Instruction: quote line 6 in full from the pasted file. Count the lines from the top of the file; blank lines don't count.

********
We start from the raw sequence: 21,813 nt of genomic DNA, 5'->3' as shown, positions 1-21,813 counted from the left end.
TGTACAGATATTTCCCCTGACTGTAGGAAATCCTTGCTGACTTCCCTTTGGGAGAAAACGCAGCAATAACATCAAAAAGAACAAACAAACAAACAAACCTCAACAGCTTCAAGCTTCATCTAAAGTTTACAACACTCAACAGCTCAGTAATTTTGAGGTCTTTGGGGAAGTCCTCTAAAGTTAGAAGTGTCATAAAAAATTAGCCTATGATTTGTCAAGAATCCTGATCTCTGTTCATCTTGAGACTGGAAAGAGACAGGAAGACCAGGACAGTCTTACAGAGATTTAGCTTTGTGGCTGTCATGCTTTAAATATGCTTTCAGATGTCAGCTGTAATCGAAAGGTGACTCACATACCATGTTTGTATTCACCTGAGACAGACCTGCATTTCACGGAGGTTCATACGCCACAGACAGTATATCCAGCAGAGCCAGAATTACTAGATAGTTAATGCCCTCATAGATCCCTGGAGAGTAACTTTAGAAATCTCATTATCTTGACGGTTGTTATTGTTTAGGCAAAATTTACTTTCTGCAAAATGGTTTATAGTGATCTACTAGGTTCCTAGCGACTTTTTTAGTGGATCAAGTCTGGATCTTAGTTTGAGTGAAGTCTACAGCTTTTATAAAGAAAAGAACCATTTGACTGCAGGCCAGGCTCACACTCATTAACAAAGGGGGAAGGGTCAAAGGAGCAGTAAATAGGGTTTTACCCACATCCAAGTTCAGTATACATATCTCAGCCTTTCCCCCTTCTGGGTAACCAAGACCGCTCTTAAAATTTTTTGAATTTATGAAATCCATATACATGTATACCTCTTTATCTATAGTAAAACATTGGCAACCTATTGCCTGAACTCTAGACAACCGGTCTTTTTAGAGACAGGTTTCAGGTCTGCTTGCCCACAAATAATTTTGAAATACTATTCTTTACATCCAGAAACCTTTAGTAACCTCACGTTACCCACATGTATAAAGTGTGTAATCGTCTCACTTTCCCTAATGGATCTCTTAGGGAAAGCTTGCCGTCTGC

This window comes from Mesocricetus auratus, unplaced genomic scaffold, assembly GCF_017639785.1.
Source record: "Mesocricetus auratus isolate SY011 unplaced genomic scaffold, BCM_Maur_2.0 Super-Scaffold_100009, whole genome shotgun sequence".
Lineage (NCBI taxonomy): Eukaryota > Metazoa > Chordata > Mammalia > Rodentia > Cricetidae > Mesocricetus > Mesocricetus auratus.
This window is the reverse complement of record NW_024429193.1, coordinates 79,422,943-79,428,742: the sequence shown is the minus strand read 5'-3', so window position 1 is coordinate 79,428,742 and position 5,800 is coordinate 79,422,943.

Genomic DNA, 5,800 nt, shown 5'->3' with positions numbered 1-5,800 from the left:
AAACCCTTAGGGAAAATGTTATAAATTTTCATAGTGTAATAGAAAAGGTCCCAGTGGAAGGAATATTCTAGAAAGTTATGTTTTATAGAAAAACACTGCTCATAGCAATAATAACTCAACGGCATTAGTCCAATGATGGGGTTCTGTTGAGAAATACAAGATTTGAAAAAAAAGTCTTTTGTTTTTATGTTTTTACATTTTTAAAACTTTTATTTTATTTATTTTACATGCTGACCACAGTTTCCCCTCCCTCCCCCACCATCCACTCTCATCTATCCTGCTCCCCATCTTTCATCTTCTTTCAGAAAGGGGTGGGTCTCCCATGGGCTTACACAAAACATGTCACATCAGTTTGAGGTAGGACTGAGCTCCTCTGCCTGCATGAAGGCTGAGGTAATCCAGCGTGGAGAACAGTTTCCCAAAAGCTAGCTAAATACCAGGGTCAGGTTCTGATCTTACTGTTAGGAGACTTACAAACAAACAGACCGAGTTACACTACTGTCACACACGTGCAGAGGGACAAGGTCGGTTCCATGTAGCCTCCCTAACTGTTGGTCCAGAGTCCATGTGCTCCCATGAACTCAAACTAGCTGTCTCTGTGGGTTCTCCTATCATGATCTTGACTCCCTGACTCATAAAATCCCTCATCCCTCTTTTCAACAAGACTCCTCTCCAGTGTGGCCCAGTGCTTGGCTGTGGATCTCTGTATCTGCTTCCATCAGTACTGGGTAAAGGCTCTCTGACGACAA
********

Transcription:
This window is the reverse complement of record NW_024429193.1, coordinates 79,422,943-79,428,742: the sequence shown is the minus strand read 5'-3', so window position 1 is coordinate 79,428,742 and position 5,800 is coordinate 79,422,943.